Democracy promotion is undoubtedly a worthy moral and strategic interest of the United States. However when choosing intervention tools it is crucial that decisions are made carefully and calculatedly. Tools such as political conditionalities can be very effective, with little damage to both parties, if well-negotiated. In order to make sure high levels of success are achieved, it is important that the intervention decisions are backed by robust support structures that ensure efficiency. In other words, aid much be supported by accredited auditing and observation teams to avoid mishandling of funds and resources, military and para military missions must be supported by intensive intelligence to avoid collateral damage and mission failures and even classic intervention tools must be used only after careful examination of each country’s political culture, under the advisement of regional specialists.  In today’s world, if any nation has the financial, military and intelligence capacity to establish sustainable democracy and world peace, it is the United States. It is both a privilege and responsibility that must be made use of wisely.

Sri Lanka’s Daughter

Originally published on Colombo Telegraph

Pic by chulie.wordpress.com

Before the protests, before this became a debate about race, political affiliations, and law, even before her body was found, happened something that happens every day in Sri Lanka. Something that we need to talk about. It doesn’t matter if she’s Sinhala, Tamil, Muslim or Burgher. She’s a citizen of this country. She’s a daughter; Sri Lanka’s daughter. Every day an average of 18 girls are raped in Sri Lanka. This is an issue that has gone unaddressed for far too long. And it’s time we start looking for long term solutions to it.

Every 90 minutes a girl or a woman in Sri Lanka is forced to have non-consensual sex. This is no coincidence. In societies with education systems that promote male superiority, don’t address the concept gender equality and respecting women, or the ethics of sex, and the only sex education men and women get is through pornography and antiquated societal norms and gender stereotypes, of course there will be high rates of rape. We live in a society where girls are taught from a very young age that they have to be careful, and behave a certain way, unlike boys. Our culture is built upon disciplining girls, although, every day, it is mostly men who commit crimes against women.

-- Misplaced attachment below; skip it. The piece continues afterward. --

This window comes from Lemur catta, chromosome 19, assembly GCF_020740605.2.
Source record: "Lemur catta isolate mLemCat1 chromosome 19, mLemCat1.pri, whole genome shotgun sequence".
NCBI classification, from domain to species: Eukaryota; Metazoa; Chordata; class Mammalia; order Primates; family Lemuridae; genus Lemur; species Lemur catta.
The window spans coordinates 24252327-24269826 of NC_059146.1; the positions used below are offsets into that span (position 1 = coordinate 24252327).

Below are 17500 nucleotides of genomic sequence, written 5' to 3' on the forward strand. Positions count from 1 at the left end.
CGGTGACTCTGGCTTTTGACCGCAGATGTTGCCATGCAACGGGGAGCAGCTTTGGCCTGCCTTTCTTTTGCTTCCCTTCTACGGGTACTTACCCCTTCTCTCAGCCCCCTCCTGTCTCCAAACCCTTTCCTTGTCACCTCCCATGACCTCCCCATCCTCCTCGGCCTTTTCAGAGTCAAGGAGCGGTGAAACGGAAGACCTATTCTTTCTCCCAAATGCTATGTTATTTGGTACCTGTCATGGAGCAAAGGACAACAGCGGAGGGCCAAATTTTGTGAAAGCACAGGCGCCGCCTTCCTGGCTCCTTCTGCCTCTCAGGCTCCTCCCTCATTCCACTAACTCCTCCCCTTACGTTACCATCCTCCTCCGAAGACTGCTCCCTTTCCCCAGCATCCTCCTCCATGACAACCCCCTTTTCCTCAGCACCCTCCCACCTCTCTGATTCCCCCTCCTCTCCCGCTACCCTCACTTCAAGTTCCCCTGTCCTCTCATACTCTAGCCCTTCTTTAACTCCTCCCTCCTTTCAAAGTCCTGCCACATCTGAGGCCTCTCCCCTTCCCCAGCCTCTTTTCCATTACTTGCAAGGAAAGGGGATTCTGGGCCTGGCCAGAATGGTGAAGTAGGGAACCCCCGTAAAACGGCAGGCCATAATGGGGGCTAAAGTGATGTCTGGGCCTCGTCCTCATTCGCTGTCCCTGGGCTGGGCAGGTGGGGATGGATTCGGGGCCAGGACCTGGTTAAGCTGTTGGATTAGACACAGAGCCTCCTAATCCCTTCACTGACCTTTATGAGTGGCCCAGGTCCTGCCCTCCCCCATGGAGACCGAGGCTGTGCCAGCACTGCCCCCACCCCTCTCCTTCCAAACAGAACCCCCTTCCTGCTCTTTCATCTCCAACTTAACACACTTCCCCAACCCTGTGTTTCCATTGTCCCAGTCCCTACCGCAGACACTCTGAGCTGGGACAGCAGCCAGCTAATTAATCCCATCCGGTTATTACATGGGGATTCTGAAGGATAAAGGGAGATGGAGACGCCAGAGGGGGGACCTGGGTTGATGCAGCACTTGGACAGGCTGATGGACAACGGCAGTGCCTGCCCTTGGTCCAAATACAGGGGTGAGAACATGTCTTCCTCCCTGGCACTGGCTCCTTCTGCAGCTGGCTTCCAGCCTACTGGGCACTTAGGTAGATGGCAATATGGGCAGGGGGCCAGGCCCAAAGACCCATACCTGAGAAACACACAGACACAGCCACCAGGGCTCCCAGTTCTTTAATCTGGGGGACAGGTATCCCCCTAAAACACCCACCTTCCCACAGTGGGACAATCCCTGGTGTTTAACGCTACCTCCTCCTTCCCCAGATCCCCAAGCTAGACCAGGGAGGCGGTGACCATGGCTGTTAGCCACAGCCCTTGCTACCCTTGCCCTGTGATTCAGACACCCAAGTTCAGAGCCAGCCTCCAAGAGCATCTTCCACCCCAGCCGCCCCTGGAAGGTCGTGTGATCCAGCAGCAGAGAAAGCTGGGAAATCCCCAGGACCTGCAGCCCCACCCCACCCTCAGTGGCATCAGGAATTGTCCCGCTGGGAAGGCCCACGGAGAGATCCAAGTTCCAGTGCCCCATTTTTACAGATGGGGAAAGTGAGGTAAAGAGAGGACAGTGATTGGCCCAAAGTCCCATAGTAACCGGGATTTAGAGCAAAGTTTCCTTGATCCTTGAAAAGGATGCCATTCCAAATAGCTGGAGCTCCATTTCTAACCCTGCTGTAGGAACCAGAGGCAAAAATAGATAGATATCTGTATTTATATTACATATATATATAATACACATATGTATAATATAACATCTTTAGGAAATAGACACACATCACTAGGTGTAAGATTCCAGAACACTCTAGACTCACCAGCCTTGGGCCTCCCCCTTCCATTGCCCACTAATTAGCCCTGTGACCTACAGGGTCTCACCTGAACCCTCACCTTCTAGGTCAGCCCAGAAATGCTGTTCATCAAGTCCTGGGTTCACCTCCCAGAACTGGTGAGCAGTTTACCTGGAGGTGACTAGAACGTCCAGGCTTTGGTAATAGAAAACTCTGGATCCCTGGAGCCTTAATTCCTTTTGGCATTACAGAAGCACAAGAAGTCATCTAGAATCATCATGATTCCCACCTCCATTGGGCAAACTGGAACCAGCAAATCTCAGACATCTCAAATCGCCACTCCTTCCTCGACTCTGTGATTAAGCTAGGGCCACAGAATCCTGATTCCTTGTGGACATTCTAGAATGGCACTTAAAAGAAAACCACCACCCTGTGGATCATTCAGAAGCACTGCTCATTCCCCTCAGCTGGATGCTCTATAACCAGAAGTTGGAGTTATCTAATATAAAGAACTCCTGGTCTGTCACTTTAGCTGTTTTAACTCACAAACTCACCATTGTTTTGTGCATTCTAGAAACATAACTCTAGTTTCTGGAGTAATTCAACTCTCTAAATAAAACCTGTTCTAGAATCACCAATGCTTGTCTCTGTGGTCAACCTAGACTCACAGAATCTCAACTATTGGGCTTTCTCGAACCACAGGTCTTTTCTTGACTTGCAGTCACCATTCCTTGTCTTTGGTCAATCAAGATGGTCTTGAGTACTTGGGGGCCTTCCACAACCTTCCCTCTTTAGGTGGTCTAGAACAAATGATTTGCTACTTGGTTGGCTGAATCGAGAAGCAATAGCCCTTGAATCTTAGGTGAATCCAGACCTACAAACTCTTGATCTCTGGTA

While those responsible for the rape and murder of Vidya will be brought in front of the law, nothing can bring back Vidya or justice the inhumanity faced by the thousands of girls raped in Sri Lanka every year. The law can only prosecute, it cannot protect. I believe the only sustainable solution to this: is education. We, as a culture need to rethink the fundamentals of how we bring up our children and the education system that we put them through. Think about the gender inequality we promote through it, the way we carefully ingrain to the minds of society that women are inferior to men.

We neglect sex education to such an extent that Sri Lanka is ranked number one in the world for googling the term ‘sex’. Most of the porn industry is fundamentally dominated by the idea of objectifying women. It fantasizes situations like gang-rape. It promotes the concept of women being inferior, and mere sexual objects. In Sri Lanka’s culture, the objectification of women is at such a high level that “baduwa,” the Sinhala term used in our society to casually objectify women, directly translates to “object.” Why are we so reluctant to educate our children about gender equality and consent? Why are we so shy and resistant towards having open conversations with our children about respectful intimacy, the issue of sexual harassment and the unjust and inhumane nature of it? We shouldn’t just be educating children about sex as a means of reproduction (as our national school curriculum does right now). We should teach them about intimacy and the concept of consent and respect that it involves. We have been using “our culture” as a defense against sex education for far too long and it is girls like Vidya that pay the price for it every single day. The price has come to a point that we can’t afford.

It is too late to educate most men about gender equality. I learn this every day from the amount of sexism that I face and have faced since I was a child. But, this shouldn’t discourage us. Our goal must not be to fix the broken but to set up policies that ensure the safety of the unbroken, the unborn; those who are forced by society to be broken. Recognizing the fact that it is too late for some, that there are many who are too broken to fix, is the first step to accomplishing change. They should be our motivation, our stepping stone. If we start now, our children and their children may not have to experience the unjust, unspeakable, inhumane violence that Vidya did. Education reform is the only way.

The Lucky Ones

WIN_20150421_160900

 Originally published on Groundviews.

I wish it were easier not to care. I wish I could grow up to be a corporate lawyer or a banker and just be content with a “normal” life. Have small, easy dreams like a beautiful house, a flashy car, a happy marriage and kids, learn to find joy in the little victories in life. but when you belong to a generation of people who were born to and grew up with a war, when you’ve seen certain things, it changes you. it makes you a different person. Your entire idea of happiness , and life gets redefined. You are not “normal” anymore. You can’t be, even if you wanted to. It completely turns your world around, and no matter how much you try to run away from it, you can’t.